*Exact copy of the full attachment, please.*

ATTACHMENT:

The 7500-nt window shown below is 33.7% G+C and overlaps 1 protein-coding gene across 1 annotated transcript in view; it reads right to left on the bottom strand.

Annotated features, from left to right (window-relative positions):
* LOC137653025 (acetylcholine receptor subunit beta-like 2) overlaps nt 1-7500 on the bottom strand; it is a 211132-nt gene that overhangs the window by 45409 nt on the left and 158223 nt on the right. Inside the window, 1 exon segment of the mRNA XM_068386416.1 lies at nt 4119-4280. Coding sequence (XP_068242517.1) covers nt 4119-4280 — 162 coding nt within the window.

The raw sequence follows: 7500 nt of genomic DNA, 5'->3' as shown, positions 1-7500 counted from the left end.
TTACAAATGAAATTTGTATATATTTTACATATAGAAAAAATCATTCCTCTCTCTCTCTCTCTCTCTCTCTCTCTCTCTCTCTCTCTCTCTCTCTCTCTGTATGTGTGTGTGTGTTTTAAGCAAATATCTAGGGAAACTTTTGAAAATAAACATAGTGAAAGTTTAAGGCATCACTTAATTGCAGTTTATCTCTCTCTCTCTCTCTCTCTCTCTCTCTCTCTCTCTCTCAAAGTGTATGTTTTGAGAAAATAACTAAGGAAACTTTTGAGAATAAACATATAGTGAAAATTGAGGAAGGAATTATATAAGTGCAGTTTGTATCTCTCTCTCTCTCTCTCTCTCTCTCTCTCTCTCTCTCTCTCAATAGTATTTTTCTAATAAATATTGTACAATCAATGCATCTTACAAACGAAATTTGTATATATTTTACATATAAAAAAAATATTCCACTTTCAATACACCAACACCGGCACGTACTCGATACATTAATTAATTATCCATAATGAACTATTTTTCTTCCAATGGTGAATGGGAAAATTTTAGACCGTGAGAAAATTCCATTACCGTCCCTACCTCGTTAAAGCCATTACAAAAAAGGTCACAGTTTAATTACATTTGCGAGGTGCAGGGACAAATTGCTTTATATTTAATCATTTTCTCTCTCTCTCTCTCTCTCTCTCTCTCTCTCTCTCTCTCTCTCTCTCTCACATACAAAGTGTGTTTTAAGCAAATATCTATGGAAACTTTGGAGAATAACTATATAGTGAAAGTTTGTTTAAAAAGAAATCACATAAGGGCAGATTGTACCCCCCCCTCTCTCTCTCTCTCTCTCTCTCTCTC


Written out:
The 7500-nt window shown below is 33.7% G+C and overlaps 1 protein-coding gene across 1 annotated transcript in view; it reads right to left on the bottom strand.

Annotated features, from left to right (window-relative positions):
* LOC137653025 (acetylcholine receptor subunit beta-like 2) overlaps nt 1-7500 on the bottom strand; it is a 211132-nt gene that overhangs the window by 45409 nt on the left and 158223 nt on the right. Inside the window, 1 exon segment of the mRNA XM_068386416.1 lies at nt 4119-4280. Coding sequence (XP_068242517.1) covers nt 4119-4280 — 162 coding nt within the window.

The raw sequence follows: 7500 nt of genomic DNA, 5'->3' as shown, positions 1-7500 counted from the left end.
TTACAAATGAAATTTGTATATATTTTACATATAGAAAAAATCATTCCTCTCTCTCTCTCTCTCTCTCTCTCTCTCTCTCTCTCTCTCTCTCTCTCTCTGTATGTGTGTGTGTGTTTTAAGCAAATATCTAGGGAAACTTTTGAAAATAAACATAGTGAAAGTTTAAGGCATCACTTAATTGCAGTTTATCTCTCTCTCTCTCTCTCTCTCTCTCTCTCTCTCTCTCTCAAAGTGTATGTTTTGAGAAAATAACTAAGGAAACTTTTGAGAATAAACATATAGTGAAAATTGAGGAAGGAATTATATAAGTGCAGTTTGTATCTCTCTCTCTCTCTCTCTCTCTCTCTCTCTCTCTCTCTCTCAATAGTATTTTTCTAATAAATATTGTACAATCAATGCATCTTACAAACGAAATTTGTATATATTTTACATATAAAAAAAATATTCCACTTTCAATACACCAACACCGGCACGTACTCGATACATTAATTAATTATCCATAATGAACTATTTTTCTTCCAATGGTGAATGGGAAAATTTTAGACCGTGAGAAAATTCCATTACCGTCCCTACCTCGTTAAAGCCATTACAAAAAAGGTCACAGTTTAATTACATTTGCGAGGTGCAGGGACAAATTGCTTTATATTTAATCATTTTCTCTCTCTCTCTCTCTCTCTCTCTCTCTCTCTCTCTCTCTCTCTCTCTCACATACAAAGTGTGTTTTAAGCAAATATCTATGGAAACTTTGGAGAATAACTATATAGTGAAAGTTTGTTTAAAAAGAAATCACATAAGGGCAGATTGTACCCCCCCCTCTCTCTCTCTCTCTCTCTCTCTCTC